HRW says the armed groups have recruited hundreds of adolescents into their ranks to serve as spies, guards, cooks and patrol officers. Dufka said witnesses say many youth also are carrying out punishments.
"Really in some cases taking the lead, in meting out particularly floggings and beatings, and particularly for things like people listening to music on their cell phones, for women not covering their heads and for smoking," she said.
Recruiting children through family
Dufka said HRW did not document any forced recruitment. The children, she said, appeared to be the younger relatives of current militants.
"We also documented many of the children and adults coming from villages, which for many years have practiced a much more conservative form of Islam, usually described by the local population to be a wahabbist form of Islam," said Dufka.
There are indications that settling disputes via Sharia law is not a completely foreign concept to northern Mali.
A leader of the Arab Berabiche community in Timbuktu told VOA that he saw "sharia courts" ruling on economic disputes, like land use and inheritance, as early as 2010 in some far-flung communities.
Amnesty's Traore said Mali's government must work quickly to liberate the north.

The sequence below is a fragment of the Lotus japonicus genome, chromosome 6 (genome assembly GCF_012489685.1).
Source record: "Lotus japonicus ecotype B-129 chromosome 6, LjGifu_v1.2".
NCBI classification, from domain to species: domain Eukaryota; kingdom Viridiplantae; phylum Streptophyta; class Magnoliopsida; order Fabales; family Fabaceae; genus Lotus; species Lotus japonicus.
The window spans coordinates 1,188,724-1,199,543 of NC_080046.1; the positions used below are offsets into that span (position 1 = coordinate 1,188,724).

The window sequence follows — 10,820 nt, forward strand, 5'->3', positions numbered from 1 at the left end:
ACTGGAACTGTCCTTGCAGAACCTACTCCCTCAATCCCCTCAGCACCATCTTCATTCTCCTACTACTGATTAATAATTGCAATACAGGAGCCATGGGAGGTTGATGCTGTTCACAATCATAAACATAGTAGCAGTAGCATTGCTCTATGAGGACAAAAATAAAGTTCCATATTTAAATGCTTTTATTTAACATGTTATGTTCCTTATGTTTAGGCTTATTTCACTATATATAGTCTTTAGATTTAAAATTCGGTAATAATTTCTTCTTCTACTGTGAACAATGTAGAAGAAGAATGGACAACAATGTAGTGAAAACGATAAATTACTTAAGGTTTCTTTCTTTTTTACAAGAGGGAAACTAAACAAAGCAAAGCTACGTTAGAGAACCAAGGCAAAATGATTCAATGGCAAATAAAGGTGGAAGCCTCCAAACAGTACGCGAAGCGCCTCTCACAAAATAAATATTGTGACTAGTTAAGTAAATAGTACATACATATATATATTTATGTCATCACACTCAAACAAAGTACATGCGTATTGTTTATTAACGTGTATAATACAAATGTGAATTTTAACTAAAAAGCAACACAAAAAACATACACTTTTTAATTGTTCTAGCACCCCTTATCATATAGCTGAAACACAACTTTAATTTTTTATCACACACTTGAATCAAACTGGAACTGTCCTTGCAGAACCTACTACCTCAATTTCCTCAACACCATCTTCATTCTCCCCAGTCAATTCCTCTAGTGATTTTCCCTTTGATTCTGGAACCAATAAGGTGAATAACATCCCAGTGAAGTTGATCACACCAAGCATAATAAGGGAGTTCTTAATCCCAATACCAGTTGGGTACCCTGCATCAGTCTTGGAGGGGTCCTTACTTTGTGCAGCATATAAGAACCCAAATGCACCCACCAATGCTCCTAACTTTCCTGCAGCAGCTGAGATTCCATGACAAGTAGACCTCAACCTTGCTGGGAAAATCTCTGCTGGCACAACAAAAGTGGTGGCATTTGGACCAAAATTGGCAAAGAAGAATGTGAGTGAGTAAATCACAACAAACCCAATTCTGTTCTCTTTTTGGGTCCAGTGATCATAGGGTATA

Traore said the Islamists have found fertile ground in the devout populations of northern Mali. He said the population appears ready to use whatever means possible to curb criminality, in particular theft. He said some are still resisting the Islamists, but the longer this goes on, the more adjusted the population will become and the more entrenched the Islamists will be.
Davastating cultural destruction
Regardless of what happens, Dufka said the landscape of northern Mali appears to have been forever changed. Sports, public congregation and festivities associated with births and weddings are now forbidden.
Timbuktu residents, she said, told her about their heartbreak as Islamists destroyed cemeteries, religious shrines and mausoleums, many of which were protected as UNESCO World Heritage sites. Their destruction, HRW says, constitutes a war crime.
"The saints that they prayed to for good health, for children, for a safe voyage, to do well in an exam. Praying to those saints which are such an important part of Timbuktu's heritage, as well as cleaning and taking care of and praying over the graves of their departed are extremely important to them," said Dufka.
Music, she said, has not been spared either.
"I spoke to one witness who described Islamists coming to a radio station in Timbuktu and filling up four rice bags full of recordings of local music that evidently a local music journalist had gone around and recorded over the last decade or so," said Dufka. "They described feeling extremely distraught knowing that this music, which is such an important part of Malian culture and had given so much to Africa and the world, has been lost forever."
Mali's interim president, Diouncounda Traore, said the government will try to negotiate a solution to the crisis in the north. Force, he said, is a last resort.
The armed groups say they are willing to negotiate, but not on the issue of Sharia law.